Joker's expression changed in an instant as the XO paused to heft her sea bag more securely onto her shoulder. "Aw crap…" Joker's jaw sagged slightly as the image sharpened again, revealing a narrow, angular face, a faint lopsided smirk, and vivid eyes, neither blue nor green. "That's…"

"No way…" Alenko watched the easily recognizable visage of Commander J. Shepard, the Hero of Elysium striding purposefully towards the Normandy. His stomach quavered uneasily—that could be the source of odd recognition. His stomach tensed again, though this time it had nothing to do with seeing another celebrity onboard.

Well, yes, it did. Captain Anderson, a hotshot crew…and now Shepard. And they were all supposed to take this ship—prototype or not—on a shakedown run? On a Sunday afternoon walk in the park? It didn't add up. Even for a unique ship like the Normandy. Was it just him, or was there too much talent, and too much brass on this boat? Reservations increased. Something boiled just beneath the surface where neither he, nor anyone else could see it.

He hoped it would not boil over, but with two combat-tested combat-proven N7s on this rig, he could not help thinking things would boil over. The crew would be the ones who got scalded.

That is her…" Joker glanced at Alenko then back to the display.

Stories about Shepard ranged from putting her at half-past crazy, to one of the best officers a soldier could hope to serve with, to being the most frigid bitch the Alliance ever recruited, depending on who you asked.

Batarians apparently had an extremely low opinion of her, and had probably invented brand new slurs in her honor—though that was only scuttlebutt, and therefore not to be taken too seriously.

The commlink to the outside world beeped. "Lt. Commander J. Shepard, reporting for duty. Requesting permission to come aboard." It was not a question. Her voice, husky from hauling the luggage around, came across clearly over the radio. She knew where to look for the security cameras, for she immediately faced it.

"…Uh…just a minute, Commander—got to verify you." Joker cued the appropriate measures. "Stuff blows up around some of these people…"

"Look like you're going to have to work, after all: you won't want to scuff the Normandy's finish."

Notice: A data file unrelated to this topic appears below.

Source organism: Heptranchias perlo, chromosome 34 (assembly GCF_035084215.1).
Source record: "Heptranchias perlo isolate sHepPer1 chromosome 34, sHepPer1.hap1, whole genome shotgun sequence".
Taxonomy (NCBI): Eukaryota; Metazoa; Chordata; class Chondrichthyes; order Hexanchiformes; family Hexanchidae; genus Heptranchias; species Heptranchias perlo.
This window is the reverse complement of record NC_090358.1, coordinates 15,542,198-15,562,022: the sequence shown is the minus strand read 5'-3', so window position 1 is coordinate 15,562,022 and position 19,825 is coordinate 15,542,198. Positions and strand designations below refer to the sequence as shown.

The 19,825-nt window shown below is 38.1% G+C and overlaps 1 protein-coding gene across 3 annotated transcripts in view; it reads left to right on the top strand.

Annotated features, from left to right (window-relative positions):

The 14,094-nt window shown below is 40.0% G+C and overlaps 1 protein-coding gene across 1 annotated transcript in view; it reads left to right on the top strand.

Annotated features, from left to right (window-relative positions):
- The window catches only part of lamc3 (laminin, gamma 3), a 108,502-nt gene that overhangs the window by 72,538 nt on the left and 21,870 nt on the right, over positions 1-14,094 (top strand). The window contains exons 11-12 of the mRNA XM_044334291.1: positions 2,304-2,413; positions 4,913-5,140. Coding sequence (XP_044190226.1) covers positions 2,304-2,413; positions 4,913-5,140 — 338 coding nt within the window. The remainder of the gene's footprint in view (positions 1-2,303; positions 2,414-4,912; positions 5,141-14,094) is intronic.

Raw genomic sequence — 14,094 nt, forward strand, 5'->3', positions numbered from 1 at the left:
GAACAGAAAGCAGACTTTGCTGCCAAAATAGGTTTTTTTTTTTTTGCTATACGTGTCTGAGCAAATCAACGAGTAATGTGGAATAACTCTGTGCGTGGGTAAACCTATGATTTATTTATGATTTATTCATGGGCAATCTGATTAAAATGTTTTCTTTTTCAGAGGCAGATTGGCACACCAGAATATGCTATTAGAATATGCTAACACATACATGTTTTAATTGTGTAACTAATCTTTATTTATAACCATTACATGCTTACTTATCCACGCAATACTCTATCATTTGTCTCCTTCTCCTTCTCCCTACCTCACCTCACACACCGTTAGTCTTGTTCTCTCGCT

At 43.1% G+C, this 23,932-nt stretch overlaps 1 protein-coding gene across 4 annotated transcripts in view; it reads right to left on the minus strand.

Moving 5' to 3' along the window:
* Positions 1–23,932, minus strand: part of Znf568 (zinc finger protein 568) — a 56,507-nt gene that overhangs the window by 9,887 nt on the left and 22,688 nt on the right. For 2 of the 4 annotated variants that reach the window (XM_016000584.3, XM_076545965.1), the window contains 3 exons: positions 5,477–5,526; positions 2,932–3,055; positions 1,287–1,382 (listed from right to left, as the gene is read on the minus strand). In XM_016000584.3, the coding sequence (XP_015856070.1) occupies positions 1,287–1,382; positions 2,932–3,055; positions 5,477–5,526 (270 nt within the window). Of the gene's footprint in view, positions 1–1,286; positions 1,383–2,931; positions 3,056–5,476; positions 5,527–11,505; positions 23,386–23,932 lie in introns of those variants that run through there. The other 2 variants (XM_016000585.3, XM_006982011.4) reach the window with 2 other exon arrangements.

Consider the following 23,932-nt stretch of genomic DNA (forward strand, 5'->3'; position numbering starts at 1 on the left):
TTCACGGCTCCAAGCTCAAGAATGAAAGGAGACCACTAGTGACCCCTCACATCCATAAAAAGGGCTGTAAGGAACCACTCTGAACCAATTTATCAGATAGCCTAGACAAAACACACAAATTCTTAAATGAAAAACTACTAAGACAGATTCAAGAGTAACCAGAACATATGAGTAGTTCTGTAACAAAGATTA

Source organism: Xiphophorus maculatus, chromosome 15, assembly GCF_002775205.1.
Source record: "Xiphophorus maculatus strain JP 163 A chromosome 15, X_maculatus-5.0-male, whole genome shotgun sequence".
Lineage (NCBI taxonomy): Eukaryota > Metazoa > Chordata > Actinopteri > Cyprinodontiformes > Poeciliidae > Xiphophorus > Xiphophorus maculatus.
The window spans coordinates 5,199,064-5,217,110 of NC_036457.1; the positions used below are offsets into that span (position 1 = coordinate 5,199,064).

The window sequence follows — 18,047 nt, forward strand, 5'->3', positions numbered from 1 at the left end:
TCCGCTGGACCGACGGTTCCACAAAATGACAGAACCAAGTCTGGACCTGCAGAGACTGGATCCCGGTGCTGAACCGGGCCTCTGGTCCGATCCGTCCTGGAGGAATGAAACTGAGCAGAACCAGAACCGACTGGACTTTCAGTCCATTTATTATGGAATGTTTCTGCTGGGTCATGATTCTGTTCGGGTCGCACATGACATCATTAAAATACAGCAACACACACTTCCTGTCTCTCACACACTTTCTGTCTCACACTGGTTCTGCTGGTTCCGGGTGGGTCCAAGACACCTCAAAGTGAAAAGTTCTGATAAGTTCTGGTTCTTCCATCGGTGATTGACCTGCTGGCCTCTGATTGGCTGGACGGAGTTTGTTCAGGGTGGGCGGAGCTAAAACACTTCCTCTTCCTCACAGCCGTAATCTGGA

Smug Edit

Shepard stood near the helm, close enough to hear Joker and Alenko if they mumbled, far enough away so as not to seem like part of the group. "Two people in d-con, Commander," Alenko relayed, cuing the sequence.

"And one of them ain't one of ours," Joker noted.

Of all the Normandy's crew, only Shepard and Anderson knew about the Spectre. The secrecy currently shrouding the Spectre would not last long.

At least Anderson had informed Shepard of Nihlus' actual position before the turian's arrival. Of all the crew she certainly needed to know…even if he had not shared the 'why'.

She glanced at the backs of the lieutenants' heads. They were both astute, casting periodic glances at her since she came to hover near the airlock, anticipatory of Anderson's arrival with their turian guest.

She could handle a turian aboard ship, if the Captain wanted one there. She did not like a Spectre aboard ship, regardless of what the Captain wanted.

By dinnertime the whole crew would buzz with the news of a turian Spectre riding…what? Shotgun? Technically Nihlus had no authority to tell Anderson what to do on his own boat, but Spectres wielded enough unofficial power to…

The airlock's hiss silenced Shepard's private considerations. She snapped a salute as the ship's computer spoke. "Captain Anderson is on deck. Commander Shepard stands relieved."

"Captain." Shepard eyed the turian behind Anderson closely.

"At ease, Commander."

Shepard relaxed marginally as Anderson glanced around.

She had scrupulously obeyed his instructions to clear as many people off the bridge as possible. She went further by sending all nonessential personnel to take an afternoon off. He suspected she included 'too stubborn to want to argue with' as criteria for what constituted 'essential personnel'. "How's the crew?" he asked, without directing himself to the lieutenants discreetly listening in.

"I took the liberty of authorizing the crew a couple hours on station—head down to the NEX for more socks or whatnot." The reference to spacers' syndrome did not go unnoticed by any of the humans. "Most took it gladly, others..." she glanced at Alenko, who watched out of the corner of his eyes. Upon seeing his observation was noticed, he immediately flicked his attention where it belonged, "opted to stay behind."

Shepard prided herself on having shifted two-thirds of the crew out of the way so as to keep Nihlus' arrival quiet. "Excellent. This is Nihlus Kryik, he'll be joining us for the shakedown."

Nihlus, still standing silently beside Anderson, towered over the humans. He inclined his head, but his eyes did not leave Shepard. The slow wave of his mandibles gave him an air of thoughtfulness.

"Welcome aboard, Mr. Kryik. There's fresh coffee in the mess, Captain. It should still be hot."

"The additional supplies?" Obviously meaning the turian edibles. It didn't do to poison visitors, especially Spectres.